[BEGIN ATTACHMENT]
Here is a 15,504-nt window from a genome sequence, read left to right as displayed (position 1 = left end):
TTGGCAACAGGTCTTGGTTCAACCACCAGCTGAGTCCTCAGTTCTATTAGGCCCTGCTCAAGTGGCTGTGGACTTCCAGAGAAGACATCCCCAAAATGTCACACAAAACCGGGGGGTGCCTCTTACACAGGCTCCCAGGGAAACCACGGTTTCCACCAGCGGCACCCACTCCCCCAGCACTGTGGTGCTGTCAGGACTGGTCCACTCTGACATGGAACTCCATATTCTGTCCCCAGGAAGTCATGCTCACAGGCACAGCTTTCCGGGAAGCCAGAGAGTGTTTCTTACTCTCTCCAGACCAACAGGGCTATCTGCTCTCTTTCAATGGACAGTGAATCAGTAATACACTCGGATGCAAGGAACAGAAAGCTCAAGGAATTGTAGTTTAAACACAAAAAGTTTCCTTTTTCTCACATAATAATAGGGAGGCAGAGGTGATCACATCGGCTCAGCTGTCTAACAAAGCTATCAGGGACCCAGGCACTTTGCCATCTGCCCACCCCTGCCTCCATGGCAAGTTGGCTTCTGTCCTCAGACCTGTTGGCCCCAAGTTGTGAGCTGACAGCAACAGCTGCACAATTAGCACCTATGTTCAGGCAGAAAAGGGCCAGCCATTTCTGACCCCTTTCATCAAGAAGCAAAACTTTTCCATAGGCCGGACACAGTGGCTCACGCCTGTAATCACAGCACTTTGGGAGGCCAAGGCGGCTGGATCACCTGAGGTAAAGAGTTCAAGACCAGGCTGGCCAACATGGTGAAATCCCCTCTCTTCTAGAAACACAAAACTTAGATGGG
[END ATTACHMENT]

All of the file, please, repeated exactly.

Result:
Here is a 15,504-nt window from a genome sequence, read left to right as displayed (position 1 = left end):
TTGGCAACAGGTCTTGGTTCAACCACCAGCTGAGTCCTCAGTTCTATTAGGCCCTGCTCAAGTGGCTGTGGACTTCCAGAGAAGACATCCCCAAAATGTCACACAAAACCGGGGGGTGCCTCTTACACAGGCTCCCAGGGAAACCACGGTTTCCACCAGCGGCACCCACTCCCCCAGCACTGTGGTGCTGTCAGGACTGGTCCACTCTGACATGGAACTCCATATTCTGTCCCCAGGAAGTCATGCTCACAGGCACAGCTTTCCGGGAAGCCAGAGAGTGTTTCTTACTCTCTCCAGACCAACAGGGCTATCTGCTCTCTTTCAATGGACAGTGAATCAGTAATACACTCGGATGCAAGGAACAGAAAGCTCAAGGAATTGTAGTTTAAACACAAAAAGTTTCCTTTTTCTCACATAATAATAGGGAGGCAGAGGTGATCACATCGGCTCAGCTGTCTAACAAAGCTATCAGGGACCCAGGCACTTTGCCATCTGCCCACCCCTGCCTCCATGGCAAGTTGGCTTCTGTCCTCAGACCTGTTGGCCCCAAGTTGTGAGCTGACAGCAACAGCTGCACAATTAGCACCTATGTTCAGGCAGAAAAGGGCCAGCCATTTCTGACCCCTTTCATCAAGAAGCAAAACTTTTCCATAGGCCGGACACAGTGGCTCACGCCTGTAATCACAGCACTTTGGGAGGCCAAGGCGGCTGGATCACCTGAGGTAAAGAGTTCAAGACCAGGCTGGCCAACATGGTGAAATCCCCTCTCTTCTAGAAACACAAAACTTAGATGGG